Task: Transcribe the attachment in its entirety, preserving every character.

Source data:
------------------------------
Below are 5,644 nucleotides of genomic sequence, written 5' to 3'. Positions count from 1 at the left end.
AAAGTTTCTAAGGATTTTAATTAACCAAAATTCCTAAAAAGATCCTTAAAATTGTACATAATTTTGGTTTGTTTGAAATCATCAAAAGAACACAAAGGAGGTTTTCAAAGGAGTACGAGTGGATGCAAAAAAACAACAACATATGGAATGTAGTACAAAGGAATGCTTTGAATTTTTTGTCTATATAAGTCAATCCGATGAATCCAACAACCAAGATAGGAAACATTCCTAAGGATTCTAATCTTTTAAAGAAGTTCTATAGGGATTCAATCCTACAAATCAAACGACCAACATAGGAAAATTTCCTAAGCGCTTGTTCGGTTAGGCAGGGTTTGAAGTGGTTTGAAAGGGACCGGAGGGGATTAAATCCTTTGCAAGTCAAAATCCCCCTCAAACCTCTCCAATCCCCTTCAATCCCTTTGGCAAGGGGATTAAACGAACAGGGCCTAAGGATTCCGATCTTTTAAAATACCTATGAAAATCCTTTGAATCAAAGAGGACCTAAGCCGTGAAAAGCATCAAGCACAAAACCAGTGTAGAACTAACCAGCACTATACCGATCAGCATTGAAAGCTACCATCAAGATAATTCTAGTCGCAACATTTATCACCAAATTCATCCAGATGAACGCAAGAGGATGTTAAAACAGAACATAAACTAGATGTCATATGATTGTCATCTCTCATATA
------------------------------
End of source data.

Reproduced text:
Below are 5,644 nucleotides of genomic sequence, written 5' to 3'. Positions count from 1 at the left end.
AAAGTTTCTAAGGATTTTAATTAACCAAAATTCCTAAAAAGATCCTTAAAATTGTACATAATTTTGGTTTGTTTGAAATCATCAAAAGAACACAAAGGAGGTTTTCAAAGGAGTACGAGTGGATGCAAAAAAACAACAACATATGGAATGTAGTACAAAGGAATGCTTTGAATTTTTTGTCTATATAAGTCAATCCGATGAATCCAACAACCAAGATAGGAAACATTCCTAAGGATTCTAATCTTTTAAAGAAGTTCTATAGGGATTCAATCCTACAAATCAAACGACCAACATAGGAAAATTTCCTAAGCGCTTGTTCGGTTAGGCAGGGTTTGAAGTGGTTTGAAAGGGACCGGAGGGGATTAAATCCTTTGCAAGTCAAAATCCCCCTCAAACCTCTCCAATCCCCTTCAATCCCTTTGGCAAGGGGATTAAACGAACAGGGCCTAAGGATTCCGATCTTTTAAAATACCTATGAAAATCCTTTGAATCAAAGAGGACCTAAGCCGTGAAAAGCATCAAGCACAAAACCAGTGTAGAACTAACCAGCACTATACCGATCAGCATTGAAAGCTACCATCAAGATAATTCTAGTCGCAACATTTATCACCAAATTCATCCAGATGAACGCAAGAGGATGTTAAAACAGAACATAAACTAGATGTCATATGATTGTCATCTCTCATATA